April 9, 2016

NOBEL PEACE PRIZE UPDATE: Behind Closed Doors, Top U.S. Commander Frustrated With Obama.

This isn’t the first we’ve heard of major disagreements between the White House and the Pentagon over U.S. Asia policy. Two weeks ago, the well-connected David Ignatius indicated that top Defense officials would like to see the U.S. take a tougher line in the South China Sea. But this Navy Times report is pretty remarkable. It’s difficult not to assume that although Harris’ office declined to comment on-the-record, someone close to the Admiral has been disclosing Defense’s frustrations off-the-record.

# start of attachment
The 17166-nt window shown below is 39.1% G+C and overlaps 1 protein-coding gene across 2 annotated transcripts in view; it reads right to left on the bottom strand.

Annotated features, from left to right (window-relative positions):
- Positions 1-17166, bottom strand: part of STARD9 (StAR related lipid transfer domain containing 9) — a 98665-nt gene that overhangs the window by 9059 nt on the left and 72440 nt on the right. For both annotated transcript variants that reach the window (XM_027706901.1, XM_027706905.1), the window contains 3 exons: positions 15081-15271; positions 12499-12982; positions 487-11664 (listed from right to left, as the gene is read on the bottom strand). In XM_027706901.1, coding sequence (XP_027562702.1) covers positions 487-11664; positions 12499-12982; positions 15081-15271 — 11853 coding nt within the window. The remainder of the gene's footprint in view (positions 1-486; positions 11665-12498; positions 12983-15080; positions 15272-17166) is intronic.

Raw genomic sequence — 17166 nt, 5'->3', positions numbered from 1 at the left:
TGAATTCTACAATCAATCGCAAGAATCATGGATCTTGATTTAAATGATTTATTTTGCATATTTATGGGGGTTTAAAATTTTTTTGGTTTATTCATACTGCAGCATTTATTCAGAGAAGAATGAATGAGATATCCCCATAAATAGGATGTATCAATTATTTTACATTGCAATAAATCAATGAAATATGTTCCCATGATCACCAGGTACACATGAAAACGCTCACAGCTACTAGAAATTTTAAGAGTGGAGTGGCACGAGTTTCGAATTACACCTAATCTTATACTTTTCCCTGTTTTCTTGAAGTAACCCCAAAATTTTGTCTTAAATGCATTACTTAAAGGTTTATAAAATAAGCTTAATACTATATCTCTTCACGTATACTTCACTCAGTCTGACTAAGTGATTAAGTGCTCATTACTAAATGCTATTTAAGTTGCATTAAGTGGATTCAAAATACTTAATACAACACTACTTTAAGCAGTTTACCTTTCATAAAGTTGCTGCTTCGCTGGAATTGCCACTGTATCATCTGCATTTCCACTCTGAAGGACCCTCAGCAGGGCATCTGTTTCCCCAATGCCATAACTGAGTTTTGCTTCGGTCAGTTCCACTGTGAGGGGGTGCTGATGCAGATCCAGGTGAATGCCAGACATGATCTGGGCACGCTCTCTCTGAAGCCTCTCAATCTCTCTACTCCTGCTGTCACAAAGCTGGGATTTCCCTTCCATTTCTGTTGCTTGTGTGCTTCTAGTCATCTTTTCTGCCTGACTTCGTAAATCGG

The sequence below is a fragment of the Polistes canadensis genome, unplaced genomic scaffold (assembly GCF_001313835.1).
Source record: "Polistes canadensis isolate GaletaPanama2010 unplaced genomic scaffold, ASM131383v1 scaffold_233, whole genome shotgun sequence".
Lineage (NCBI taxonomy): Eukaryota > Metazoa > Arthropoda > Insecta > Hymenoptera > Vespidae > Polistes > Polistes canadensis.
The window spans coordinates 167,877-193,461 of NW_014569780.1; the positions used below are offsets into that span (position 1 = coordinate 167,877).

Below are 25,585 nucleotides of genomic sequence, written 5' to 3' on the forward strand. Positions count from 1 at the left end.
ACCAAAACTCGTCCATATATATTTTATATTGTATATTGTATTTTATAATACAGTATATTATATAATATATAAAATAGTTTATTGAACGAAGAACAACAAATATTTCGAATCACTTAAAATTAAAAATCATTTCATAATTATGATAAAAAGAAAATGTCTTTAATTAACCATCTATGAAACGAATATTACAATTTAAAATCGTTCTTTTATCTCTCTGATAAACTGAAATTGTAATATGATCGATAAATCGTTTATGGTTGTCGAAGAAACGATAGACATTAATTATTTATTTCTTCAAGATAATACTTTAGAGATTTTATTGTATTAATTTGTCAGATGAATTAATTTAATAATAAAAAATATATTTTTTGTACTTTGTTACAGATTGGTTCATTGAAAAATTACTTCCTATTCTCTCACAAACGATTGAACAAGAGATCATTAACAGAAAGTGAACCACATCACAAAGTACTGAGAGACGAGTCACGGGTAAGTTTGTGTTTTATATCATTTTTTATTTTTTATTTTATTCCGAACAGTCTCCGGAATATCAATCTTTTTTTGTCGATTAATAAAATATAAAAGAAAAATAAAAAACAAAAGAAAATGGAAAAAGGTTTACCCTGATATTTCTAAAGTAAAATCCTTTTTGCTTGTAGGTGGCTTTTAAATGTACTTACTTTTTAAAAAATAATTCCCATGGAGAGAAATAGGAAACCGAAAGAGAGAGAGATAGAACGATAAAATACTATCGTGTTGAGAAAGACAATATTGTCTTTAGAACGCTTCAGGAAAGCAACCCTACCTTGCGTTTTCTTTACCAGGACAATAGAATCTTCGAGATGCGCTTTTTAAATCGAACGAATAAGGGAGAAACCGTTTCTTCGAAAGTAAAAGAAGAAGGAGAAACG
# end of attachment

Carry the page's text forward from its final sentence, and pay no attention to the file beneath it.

It’s easy to see why Defense officials would be exasperated. China is slowing but steadily taking control of one of the world’s critical shipping lanes, and the U.S. President doesn’t want to try harder to stop them because he’s focused on nuclear non-proliferation and non-binding climate agreements. Yes, the United States needs China’s cooperation on many issues. But America has, since the end of World War Two, defended freedom of the seas as a cornerstone of a peaceful world order that has largely benefited the world.

President Obama, the White House keeps saying, is focused on legacy-building in his final year. Well, a Beijing-controlled South China Sea and the embittering of America’s Asia Pacific allies and partners who asked the U.S. to intervene on their behalf would certainly be quite a legacy.

Worst commander-in-chief ever?

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